Peeling back the years – how scraping can reveal a whole new floor
With so many of London’s terraced homes fortunate enough to have been built with real wood floor sanding, it is no surprise that a huge percentage of London homeowners are looking to get rid of carpets and lino and to restore their wood flooring to its original and beautiful condition. This is a win-win situation as it gives the family elegant wood flooring to enjoy whilst adding real value to the property.
Once the old floor covering has been carefully removed, the first step in reclaiming your beautiful wood floor is the sanding (or scraping) process. This involves removing old veneer from the floor and is perhaps the most important step in renovation and must never be skipped. Even floors which look fairly smooth will have flaws, stains and possibly damaged boards lurking beneath old veneer, so never be tempted to skip this process.
That being said, if you are doing the scraping by yourself you will need to hire a large ‘walk’ sanding machine such as a drum or belt sander. You can hire such a machine from your local DIY retailer or hire shop. If you have never used a sander before then make sure you get all the instructions you need before attempting to use the machine. Take advice from the shop regarding the grain of sandpaper to use. It is always a good idea to make your room measurements with you so that the hire plant staff can advise you correctly.
Prep is important
Make sure you do all the preparation work before attempting to sand the wood. The room should be empty of all fixtures and movable fittings. Tape up door surrounds of interior doors you will not be using and windows open. Firstly take care of any damaged or loose boards and remove sticking up nails. If the floor has been covered for a long time it is likely there will be spaces between the boards, which should be filled with wood putty before the scraping process begins.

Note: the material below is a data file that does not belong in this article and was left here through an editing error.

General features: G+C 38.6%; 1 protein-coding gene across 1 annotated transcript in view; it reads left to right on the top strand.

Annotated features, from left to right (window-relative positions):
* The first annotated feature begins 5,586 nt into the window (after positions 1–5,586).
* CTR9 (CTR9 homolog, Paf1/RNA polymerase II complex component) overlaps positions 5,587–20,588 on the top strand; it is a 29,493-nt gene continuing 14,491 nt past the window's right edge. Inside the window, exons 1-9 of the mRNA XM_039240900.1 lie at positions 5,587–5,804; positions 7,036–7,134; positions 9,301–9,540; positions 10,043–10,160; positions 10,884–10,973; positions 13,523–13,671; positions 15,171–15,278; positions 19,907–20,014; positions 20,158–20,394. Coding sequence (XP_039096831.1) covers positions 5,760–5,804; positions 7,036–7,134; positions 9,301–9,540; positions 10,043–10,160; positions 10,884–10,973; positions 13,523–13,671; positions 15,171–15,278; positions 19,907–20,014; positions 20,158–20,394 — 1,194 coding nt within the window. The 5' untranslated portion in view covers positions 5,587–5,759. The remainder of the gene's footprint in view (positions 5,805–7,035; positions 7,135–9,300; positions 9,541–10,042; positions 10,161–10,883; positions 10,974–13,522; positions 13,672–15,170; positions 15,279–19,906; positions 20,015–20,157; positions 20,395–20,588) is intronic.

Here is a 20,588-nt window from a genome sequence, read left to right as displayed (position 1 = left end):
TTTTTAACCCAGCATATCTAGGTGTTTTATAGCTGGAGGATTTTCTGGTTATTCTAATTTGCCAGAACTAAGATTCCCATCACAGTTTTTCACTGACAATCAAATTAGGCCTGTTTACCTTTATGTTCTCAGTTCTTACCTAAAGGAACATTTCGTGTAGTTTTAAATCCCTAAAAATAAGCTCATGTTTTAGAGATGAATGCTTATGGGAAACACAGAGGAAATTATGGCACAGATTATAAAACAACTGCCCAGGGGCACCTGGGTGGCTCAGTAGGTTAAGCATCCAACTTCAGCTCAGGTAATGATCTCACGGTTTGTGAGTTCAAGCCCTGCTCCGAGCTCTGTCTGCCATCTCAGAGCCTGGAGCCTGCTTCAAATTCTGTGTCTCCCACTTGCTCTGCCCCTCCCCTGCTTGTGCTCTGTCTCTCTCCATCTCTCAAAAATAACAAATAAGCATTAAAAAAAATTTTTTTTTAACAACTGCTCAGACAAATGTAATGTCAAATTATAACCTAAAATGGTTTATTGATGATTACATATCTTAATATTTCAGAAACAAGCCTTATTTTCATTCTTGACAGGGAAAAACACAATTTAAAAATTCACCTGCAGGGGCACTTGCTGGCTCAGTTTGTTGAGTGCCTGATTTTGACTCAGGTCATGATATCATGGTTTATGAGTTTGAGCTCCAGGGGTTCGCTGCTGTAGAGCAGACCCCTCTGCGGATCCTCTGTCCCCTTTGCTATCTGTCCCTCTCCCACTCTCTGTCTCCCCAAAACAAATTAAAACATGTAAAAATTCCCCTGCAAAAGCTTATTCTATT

The sanding machine will take care of the main part of the floor. The surrounding 8-inch perimeter can be sanded by a hand sander and corners, nooks and crannies as well as around fireplaces, bay windows etc. can be scraped by using a carbide wood scraper. This little scraper, about the size of a disposable razor, is excellent for minute work and will get in flush to the smallest of areas. Stubborn spots of old finishing that resist all sanding efforts can be dealt with by using a paint scraper. It is possible to use a paint stripping product for this type of spot stain, but a bit of gentle persuasion behind a paint scraper is more likely to get results without damaging the boards.
If you have never sanded a floor before (and even if you have) remember to use the same grain of sandpaper throughout. For example, if are using a rough grain in the machine then make sure you sue that same grain on the perimeter area. Change the paper often, as used sandpaper will not sand effectively. When you have completed the first round of sanding then lightly vacuum the floor before sanding again, this time with finer paper. After the second sanding you will see the boards really starting to look good. Depending upon the floor’s condition a third sanding may be required. If the floor is not completely smooth and even throughout it is worth sanding for a third time using a very fine grain of paper.
Bearing in mind that the average hardwood floor sanding will last for 5-8 years with basic maintenance before requiring sanding again, it is worth completing the process fully before applying the finishing.
Before you are finished with sanding completely it is always a good idea to check the floor one final time for any stubborn scratches and other blemishes which have resisted all efforts thus far; these you can hand sand using a square of sandpaper.
Your floor should now look and feel smooth and perfectly even, ready for the finishing veneer.